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Tactical Analysis: Arsenal 2-2 Chelsea


Arsenal (3-4-2-1): Cech // Holding – Mustafi – Chambers (Walcott, 88’) // Maitland-Niles – Xhaka – Wilshere – Bellerin // Sanchez – Ozil // Lacazette (Welbeck, 79’)

Chelsea (3-5-1-1): Courtois // Cahill – Christensen – Azpilicueta // Alonso – Bakayoko – Kante – Fabregas (Drinkwater, 71’) – Moses (Zappacosta, 56’) // Hazard (Willian, 82’) – Morata

Chelsea and Arsenal Equilibrium

Conte decided to engage in a position-oriented press structured around a hybrid 3-5-2. This meant that Hazard would join Morata in pressing Arsenal’s first line of buildup while the three central midfielders would sit narrow, with Kante the deepest lying. At times, Bakayoko or Fabregas would push slightly higher to engage the sidebacks, knowing that space behind would be adequately covered by the roaming Kante and ball-side wingback. Arsenal approached Chelsea’s pressing action through conventional means, with either Wilshere or Xhaka dropping deeper to provide a central option. This tactic could have worked if the wingbacks adopted a position closer to the centrebacks instead of near the forward line. By sitting forward as Arsenal are beginning their possessional play, Chelsea was able to create favourable 3v3 or 4v4 situations. Thus, Arsenal found it laborious to penetrate into their middle block.

Ozil was brilliant in using directional runs against the run of play to exploit the space between the midfield and defence. Here, Kante, who is sliding right, loses track of Ozil’s blindside run. Several one-twos’s led to a key chance for Lacazette, who had his shot saved by Courtois.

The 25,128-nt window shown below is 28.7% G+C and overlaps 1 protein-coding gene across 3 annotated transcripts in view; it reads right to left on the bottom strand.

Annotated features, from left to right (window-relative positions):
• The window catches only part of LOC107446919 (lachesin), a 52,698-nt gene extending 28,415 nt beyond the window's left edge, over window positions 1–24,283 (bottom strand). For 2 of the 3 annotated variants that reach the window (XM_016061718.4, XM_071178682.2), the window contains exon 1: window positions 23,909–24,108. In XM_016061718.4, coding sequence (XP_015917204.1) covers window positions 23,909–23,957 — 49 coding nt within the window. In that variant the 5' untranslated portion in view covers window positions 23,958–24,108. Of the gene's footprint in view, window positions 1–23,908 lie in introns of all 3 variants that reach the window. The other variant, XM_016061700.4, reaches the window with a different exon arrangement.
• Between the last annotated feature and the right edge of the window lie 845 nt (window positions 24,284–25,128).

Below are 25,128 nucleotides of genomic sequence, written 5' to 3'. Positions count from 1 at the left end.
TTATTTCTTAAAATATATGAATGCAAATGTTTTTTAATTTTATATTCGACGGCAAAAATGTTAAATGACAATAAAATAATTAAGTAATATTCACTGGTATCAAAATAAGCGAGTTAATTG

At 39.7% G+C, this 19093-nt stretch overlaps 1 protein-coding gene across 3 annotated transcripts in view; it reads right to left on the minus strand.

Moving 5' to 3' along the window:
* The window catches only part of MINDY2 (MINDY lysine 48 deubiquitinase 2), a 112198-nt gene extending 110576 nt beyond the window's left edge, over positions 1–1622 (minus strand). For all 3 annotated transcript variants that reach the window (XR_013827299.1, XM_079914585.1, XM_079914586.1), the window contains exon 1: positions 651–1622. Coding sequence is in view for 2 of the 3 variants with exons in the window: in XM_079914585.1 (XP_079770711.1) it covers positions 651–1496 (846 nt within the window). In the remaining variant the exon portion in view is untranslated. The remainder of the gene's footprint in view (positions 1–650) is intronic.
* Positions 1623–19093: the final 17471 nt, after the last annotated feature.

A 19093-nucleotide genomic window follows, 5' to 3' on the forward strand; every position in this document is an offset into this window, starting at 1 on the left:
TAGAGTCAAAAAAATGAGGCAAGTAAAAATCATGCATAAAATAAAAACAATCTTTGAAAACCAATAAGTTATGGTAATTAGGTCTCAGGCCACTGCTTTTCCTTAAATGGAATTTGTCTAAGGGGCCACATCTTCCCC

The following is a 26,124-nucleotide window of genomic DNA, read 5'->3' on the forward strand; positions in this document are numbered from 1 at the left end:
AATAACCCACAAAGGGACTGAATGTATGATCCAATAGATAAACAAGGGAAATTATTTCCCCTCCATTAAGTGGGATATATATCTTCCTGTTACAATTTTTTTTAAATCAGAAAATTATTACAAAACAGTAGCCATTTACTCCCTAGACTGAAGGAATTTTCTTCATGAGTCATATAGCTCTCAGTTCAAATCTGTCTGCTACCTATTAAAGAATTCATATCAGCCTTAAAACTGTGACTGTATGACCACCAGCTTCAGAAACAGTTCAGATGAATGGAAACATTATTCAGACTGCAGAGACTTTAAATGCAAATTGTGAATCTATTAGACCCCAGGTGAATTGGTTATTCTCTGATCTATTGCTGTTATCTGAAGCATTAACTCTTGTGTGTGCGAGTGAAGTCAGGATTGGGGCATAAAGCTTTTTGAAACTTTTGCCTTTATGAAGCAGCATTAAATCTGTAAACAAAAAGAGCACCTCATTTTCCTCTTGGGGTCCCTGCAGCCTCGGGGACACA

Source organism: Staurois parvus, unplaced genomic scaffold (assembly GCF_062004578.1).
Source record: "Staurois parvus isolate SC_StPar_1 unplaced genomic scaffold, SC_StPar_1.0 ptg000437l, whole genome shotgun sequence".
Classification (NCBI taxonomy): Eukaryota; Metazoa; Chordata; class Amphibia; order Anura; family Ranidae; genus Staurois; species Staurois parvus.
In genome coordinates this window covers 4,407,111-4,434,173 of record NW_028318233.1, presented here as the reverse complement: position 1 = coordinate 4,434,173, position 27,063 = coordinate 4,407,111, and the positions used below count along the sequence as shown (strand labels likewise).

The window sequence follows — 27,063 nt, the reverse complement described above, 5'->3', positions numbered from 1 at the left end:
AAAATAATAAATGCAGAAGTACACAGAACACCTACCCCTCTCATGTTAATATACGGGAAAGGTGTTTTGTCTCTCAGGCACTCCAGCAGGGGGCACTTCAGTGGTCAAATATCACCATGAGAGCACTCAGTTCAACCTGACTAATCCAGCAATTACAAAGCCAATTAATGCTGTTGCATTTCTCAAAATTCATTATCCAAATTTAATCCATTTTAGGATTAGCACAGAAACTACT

While Chelsea was effective in neutralizing Arsenal’s buildup, they failed to account for the movement of Ozil, especially when he would drop deeper into the open spaces to create local overloads. Ozil was masterful in his ability to become a constant third option in the passing game (he had 105 touches). With Kante unwilling at times to compromise his position at the base of midfield, Ozil was able to receive the ball in space and dictate Arsenal’s forward progression. He was able to apply pressure on Chelsea’s back line by being proactive in his spatial occupation, favoring a position in either half-space between the opposing midfield and defense. Simple passes in these areas were a constant thorn to Chelsea for the entirety of the match.

Arsenal’s poor defensive positioning led to easy transitions for Chelsea. Without adequate compactness in midfield, Bakayoko and Kante were able to move at the defence at speed, forcing quick decisions and potentially opening gaps.

Despite Arsenal’s positive adaptation to Chelsea’s defensive setup, everything was nearly undone by the failures of the three centrebacks. With Mustafi flanked by two young sidebacks, communication issues created situations in which Morata or Hazard were not adequately marked. Morata’s golden chance in the 14th minute came from a clearance by Moses that should have been easily handled. Miscommunication between Chambers and Mustafi as to who would push forward and mark Hazard left Morata to run onto the ball into space. With Cech unable to push out of the penalty area, Morata was free on goal, only to place the ball agonisingly wide. This was a worrying trend for Arsenal as it afforded Chelsea numerous attacking opportunities that should have been put away.